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Jazz Articles

CD/LP/TRACK REVIEW

Walt Weiskopf: The Way You Say It

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For quite some time, saxophonist Walt Weiskopf had a forum for expressing his growth and development via his many albums for Criss Cross Jazz. While that fruitful partnership ended in 2010 with See the Pyramid, Weiskopf seems to have found a new home with Marc Free's Posi-Tone imprint. With three releases added to his already healthy catalog in less than 24 months, Weiskopf continues to build on his jazz reputation even while the masses are becoming more aware of his ...

CD/LP/TRACK REVIEW

Walt Weiskopf: The Way You Say It

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The trail leading to The Way You Say It, the latest from tenor saxophonist Walt Weiskopf, is marked by performances from superb Posi-Tone releases of recent vintage. Organist Brian Charette was the ballast of the 2015 Triple Play, a three tenor date led by Doug Webb, which featured Weiskopf. Vibraphonist Behn Gillece made significant contributions to Overdrive, Weiskopf's debut for the label in 2014. And drummer Steve Fidyk laid down a stable, stimulating beat throughout Open Road, Weiskopf's recording from ...

INTERVIEWS

Walt Weiskopf: All About the Sound

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What is it that drives Walt Weiskopf? It's all about the music, all about the sound. He's reached a large audience in ten years of touring with Steely Dan. He's written a half dozen books on jazz improvisation techniques and methods, and he's taught at the Eastman School of Music, Temple University and New Jersey City University, where he now heads the jazz program. We find the real key to his work, though, in the huge catalog of ...

CD/LP/TRACK REVIEW

Walt Weiskopf: The Way You Say It

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Do jazz jukeboxes exist? I'm not referring to an online streaming service that tells you what to like. I'm talking about a mechanical box in a roadhouse you put money in, and everyone in the joint listens to your selections. If there are such establishments with said jukeboxes, I'm certain customers would select WW1, WW2, WW3, et cetera, for most of the tracks on Walt Weiskopf's The Way You Say It. The saxophonist a veteran of the big ...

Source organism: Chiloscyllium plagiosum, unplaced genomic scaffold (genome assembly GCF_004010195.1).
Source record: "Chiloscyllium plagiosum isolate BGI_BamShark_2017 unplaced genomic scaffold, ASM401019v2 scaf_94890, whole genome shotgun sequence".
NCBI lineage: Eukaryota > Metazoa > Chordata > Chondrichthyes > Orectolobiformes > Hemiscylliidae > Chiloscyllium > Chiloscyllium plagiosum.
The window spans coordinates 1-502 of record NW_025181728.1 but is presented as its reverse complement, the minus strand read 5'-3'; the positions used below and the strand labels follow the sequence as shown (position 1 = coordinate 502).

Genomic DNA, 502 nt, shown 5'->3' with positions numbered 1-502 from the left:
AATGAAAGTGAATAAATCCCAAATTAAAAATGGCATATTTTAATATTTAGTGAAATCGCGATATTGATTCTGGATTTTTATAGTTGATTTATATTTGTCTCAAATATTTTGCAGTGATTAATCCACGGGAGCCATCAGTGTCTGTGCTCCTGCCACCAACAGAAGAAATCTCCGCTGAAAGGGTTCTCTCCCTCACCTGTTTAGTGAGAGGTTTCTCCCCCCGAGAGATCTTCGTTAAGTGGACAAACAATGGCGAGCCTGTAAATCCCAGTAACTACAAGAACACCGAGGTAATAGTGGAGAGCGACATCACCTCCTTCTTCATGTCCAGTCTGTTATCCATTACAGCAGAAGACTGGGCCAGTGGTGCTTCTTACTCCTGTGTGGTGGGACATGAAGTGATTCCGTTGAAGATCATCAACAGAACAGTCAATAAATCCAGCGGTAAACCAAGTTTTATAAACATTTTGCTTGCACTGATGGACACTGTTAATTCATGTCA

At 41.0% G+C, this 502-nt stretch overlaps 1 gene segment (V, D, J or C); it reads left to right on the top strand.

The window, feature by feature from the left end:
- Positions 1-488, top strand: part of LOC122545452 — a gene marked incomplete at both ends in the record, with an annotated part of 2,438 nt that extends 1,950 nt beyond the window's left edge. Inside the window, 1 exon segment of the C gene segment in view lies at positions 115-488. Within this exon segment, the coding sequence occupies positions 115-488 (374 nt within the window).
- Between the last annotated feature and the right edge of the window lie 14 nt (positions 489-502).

CD/LP/TRACK REVIEW

Walt Weiskopf: Open Road

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Since 1993, tenor saxophonist Walt Weiskopf has recorded some of the most advanced and satisfying music of the jazz genre. All told he claims over fifteen albums as a leader, with original compositions forming the core material of each and every one of his releases. The fact that he is not better known among the jazz buying public is simply inexplicable, although his long-standing association with Steely Dan hopefully has been turning a few ears in the direction of Weiskopf's ...

CD/LP/TRACK REVIEW

Walt Weiskopf: Open Road

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It all starts with the sound of Walt Weiskopf's tenor saxophone. Large, keening, expansive, his tone sometimes threatens to explode and wreak havoc on everything it touches. During lyrical passages and on ballads, he scales the sound back a little, waxing sensitive, tender, even poetic, but not abandoning its core--the moderation usually doesn't last very long. Whether executing a dizzying mass of phrases, braying a long bent note, hopscotching through a convoluted passage, or playing a relatively simple, unadorned melody, ...

CD/LP/TRACK REVIEW

Walt Weiskopf: Open Road

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"Premonition" was the perfect opening tune on Walt Weiskopf's Open Road album, because it sets the tone. It even matches the album cover...we're going somewhere fast, barely able to quite focus in due to the speed. But it's exciting! Bassist Mike Karn drives the band until 1:45 when he and pianist Peter Zak suddenly drop out, and the duo of Weiskopf and drummer Steve Fidyk keep pushing forward, as if during a high-speed corner two passengers couldn't hold ...

CD/LP/TRACK REVIEW

Walt Weiskopf: Overdrive

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Since making his first two records on the independent Iris label back in the early '90s, Walt Weiskopf has staked a claim as one of the most advanced and iconic tenor saxophonists in jazz. However, even as he went on to record one great record after another for Criss Cross beginning in 1993, Weiskopf remained under the radar of most listeners and seldom even registered on most critics polls. Over the past several years his profile has risen ...


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